Wednesday, 19 February 2020

Rachel Morgan at FTRS

February’s Final Thursday Reading Series brings Rachel Morgan back to the stage. Morgan is Poetry Editor for the North American Review, and author of the chapbook Honey & Blood, Blood & Honey. Her work has recently appeared or is forthcoming in publications including Alaska Quarterly Review, Journal of the American Medical Association (JAMA), and Poetry South

You’ve had a really productive streak of publications lately. Any pieces you’d like to single out? Any magic formula for getting published?
RACHEL MORGAN: I often think that getting work published is rain or shine; it happens all at once or not so much for a while. As a writer, I try to divide my time in thirds: a third to generate new material, a third to revise, and a third to submit and read the work of other poets. I do try to think about audience when sending a piece out to a literary magazine: who reads this magazine and what’s their aesthetic. I wrote a poem “Sequelae” which was recently published in the Journal of the American Medical Association, sure a prestigious publication, but publishing here might not mean so much to a poet trying to place a poem in Poetry. “Sequelae” struck out when I was sending it to traditional literary magazines. After it was rejected enough times, I sat with it and tried to figure out if it needed revising or if it hadn’t found the right home, and that’s when I recognized that all the medical jargon dominates the poem. Normally, I would revise a poem after a realization like that, but this poem felt central enough to its manuscript that I did minimal revisions and decided the poem was for a different audience: doctors and researchers who speak its language.

What are the kind of subjects or challenges that motivate your poetry?
RM: I’m motivated a lot by what I’m currently reading. My undergraduate mentor, Rick Jackson, talked a lot about writers “finding their voice,” and encouraged us to read and imitate writers we really admired. At the time, for me, those poets were James Wright and Elizabeth Bishop. When Rick talked about writers finding their voice, I naively understand this as arriving at an ending. Now I understand this as a journey where the destination is always changing. We take detours and day trips. This summer I read Ada Limón’s book The Carrying, and I got to the last poem and immediately opened the collection to the first poem and started reading again. I admired how she opened poems with specific times, the earnestness of each line, her humble, but brave “I.” I liked these things at this particular time because I felt these elements were missing from my current writing. I like to read poets who are doing things and writing in ways that I haven’t yet or can’t yet. I understand now that “finding your voice” is always about the horizon, as long as you keep moving, so does it.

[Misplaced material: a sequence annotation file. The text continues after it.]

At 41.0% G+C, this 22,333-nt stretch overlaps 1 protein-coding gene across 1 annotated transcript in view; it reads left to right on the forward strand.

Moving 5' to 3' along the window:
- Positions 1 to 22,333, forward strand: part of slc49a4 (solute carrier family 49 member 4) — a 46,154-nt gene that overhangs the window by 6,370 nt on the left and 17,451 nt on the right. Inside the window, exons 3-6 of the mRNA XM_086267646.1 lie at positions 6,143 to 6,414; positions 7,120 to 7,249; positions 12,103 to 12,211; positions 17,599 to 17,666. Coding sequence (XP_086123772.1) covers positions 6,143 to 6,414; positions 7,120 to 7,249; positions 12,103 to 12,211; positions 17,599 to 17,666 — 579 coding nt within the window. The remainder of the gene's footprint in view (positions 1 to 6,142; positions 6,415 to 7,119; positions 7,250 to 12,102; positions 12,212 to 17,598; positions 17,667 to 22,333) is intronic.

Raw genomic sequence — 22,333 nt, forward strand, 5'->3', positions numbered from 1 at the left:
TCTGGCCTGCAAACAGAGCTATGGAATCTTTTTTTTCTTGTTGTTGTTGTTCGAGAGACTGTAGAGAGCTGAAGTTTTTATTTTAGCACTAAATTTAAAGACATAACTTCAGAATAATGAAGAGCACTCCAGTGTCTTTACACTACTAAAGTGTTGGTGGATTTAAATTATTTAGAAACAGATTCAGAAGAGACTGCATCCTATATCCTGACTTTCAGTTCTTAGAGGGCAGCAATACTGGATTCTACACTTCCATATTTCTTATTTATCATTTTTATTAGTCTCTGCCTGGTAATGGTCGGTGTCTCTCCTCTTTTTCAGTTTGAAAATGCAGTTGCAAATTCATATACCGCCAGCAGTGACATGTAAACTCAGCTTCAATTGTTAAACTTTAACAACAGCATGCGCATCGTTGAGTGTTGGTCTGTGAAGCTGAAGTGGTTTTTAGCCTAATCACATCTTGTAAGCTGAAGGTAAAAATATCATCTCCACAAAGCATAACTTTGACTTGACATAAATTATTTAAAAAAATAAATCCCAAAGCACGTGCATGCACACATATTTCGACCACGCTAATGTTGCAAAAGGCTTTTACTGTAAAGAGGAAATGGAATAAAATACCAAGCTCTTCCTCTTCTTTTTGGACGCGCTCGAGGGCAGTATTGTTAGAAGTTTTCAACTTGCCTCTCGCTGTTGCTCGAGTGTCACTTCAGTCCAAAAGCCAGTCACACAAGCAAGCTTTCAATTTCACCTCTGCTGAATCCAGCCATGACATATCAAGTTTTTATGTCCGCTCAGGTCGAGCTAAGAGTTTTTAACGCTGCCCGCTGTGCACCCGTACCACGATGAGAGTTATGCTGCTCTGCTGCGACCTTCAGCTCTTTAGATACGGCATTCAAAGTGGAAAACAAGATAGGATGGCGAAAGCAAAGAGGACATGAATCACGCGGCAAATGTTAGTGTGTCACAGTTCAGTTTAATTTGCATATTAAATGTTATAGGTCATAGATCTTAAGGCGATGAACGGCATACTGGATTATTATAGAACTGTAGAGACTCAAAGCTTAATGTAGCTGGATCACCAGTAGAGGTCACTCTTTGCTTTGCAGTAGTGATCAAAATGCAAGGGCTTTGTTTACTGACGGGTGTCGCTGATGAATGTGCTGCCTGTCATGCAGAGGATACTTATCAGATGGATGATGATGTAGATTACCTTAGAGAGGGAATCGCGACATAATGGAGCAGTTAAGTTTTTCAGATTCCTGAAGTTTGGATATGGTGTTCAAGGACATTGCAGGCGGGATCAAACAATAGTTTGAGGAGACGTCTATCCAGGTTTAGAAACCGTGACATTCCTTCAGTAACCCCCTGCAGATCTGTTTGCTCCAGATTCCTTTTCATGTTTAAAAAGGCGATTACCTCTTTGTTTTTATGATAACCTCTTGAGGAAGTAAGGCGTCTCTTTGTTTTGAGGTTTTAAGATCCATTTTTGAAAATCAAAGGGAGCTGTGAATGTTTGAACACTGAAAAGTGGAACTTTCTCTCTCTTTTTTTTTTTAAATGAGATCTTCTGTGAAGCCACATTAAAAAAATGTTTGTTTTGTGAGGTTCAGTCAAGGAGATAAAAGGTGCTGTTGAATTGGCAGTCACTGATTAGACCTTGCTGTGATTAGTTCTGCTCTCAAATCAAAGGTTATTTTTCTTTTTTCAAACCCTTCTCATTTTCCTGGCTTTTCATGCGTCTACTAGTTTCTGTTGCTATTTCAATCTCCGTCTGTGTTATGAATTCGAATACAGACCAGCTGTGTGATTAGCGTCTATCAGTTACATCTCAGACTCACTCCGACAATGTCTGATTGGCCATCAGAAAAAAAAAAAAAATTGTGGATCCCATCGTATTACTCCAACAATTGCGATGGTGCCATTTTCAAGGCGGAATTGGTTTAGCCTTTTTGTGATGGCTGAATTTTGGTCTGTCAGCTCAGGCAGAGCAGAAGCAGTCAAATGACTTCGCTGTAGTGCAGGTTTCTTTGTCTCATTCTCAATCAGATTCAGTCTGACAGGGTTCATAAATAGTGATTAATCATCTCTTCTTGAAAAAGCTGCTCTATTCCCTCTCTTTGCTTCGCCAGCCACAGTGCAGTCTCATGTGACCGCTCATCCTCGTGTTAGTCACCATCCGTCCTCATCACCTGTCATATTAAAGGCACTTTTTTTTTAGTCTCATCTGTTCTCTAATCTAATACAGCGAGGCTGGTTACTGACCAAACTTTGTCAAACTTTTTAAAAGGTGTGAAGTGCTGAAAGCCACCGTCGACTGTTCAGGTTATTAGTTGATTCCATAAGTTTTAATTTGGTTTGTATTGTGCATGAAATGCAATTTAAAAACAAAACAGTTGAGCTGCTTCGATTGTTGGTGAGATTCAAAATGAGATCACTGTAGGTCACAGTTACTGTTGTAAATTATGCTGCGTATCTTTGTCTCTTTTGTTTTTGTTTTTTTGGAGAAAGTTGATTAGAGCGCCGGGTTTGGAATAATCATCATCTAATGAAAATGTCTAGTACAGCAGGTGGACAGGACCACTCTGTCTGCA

I’m going to claim that the Rachelaissance began with Honey & Blood, Blood & Honey, since that was a Final Thursday Press chapbook. How does that book fit into your larger oeuvre (and, yes, I spelled that word wrong the first time)?
RM: Rachelaissance, flattering and probably too grand for my writing right now, but thanks. Honey & Blood, Blood & Honey is a “project book” based on the history of type 1 diabetes and the biography of Frederick Banting, inventor of insulin. I did a lot of research for this chapbook, but after it was published, I continued to write poems that are less centered on history and more narrative in nature. It’s also true that for every action there’s an equal and opposite reaction. Currently, I’m writing poems that aren’t associated with a project and experiment more with form and language. 

You’ve served as Poetry Editor for the North American Review for a number of years now. How has been an editor affected you as a writer?
RM: I wish that being an editor and writer affected each other more than they do for me. These roles feel like parallel tributaries inching along and all the symbiosis happens below ground. Anyone who has served as an editor can tell you this job takes up an enormous amount of time, much time that otherwise might be used to write. As an editor, I read submissions looking for the poem that I haven’t read yet, paying attention to what’s new or intriguing—what I remember later that night while washing dishes and think about how the poet crafted the poem. I try to take this sense of wonder into my writing. I want to be brave, to take risks, to write what will surprise me, what I haven’t written yet. 

Where is your writing headed? What can people look forward to hearing at your Final Thursday Reading Series reading?
RM: I’m currently working on a chapbook about living in Los Angeles, an experience that feels far from me now. And unlike the poems in my chapbook Honey & Blood, Blood & Honey, much of which I wrote while in the midst of an experience, this book is very much about hindsight, which can sometimes be oddly clairvoyant if we’re paying attention.  

—Interview conducted by Jim O’Loughlin


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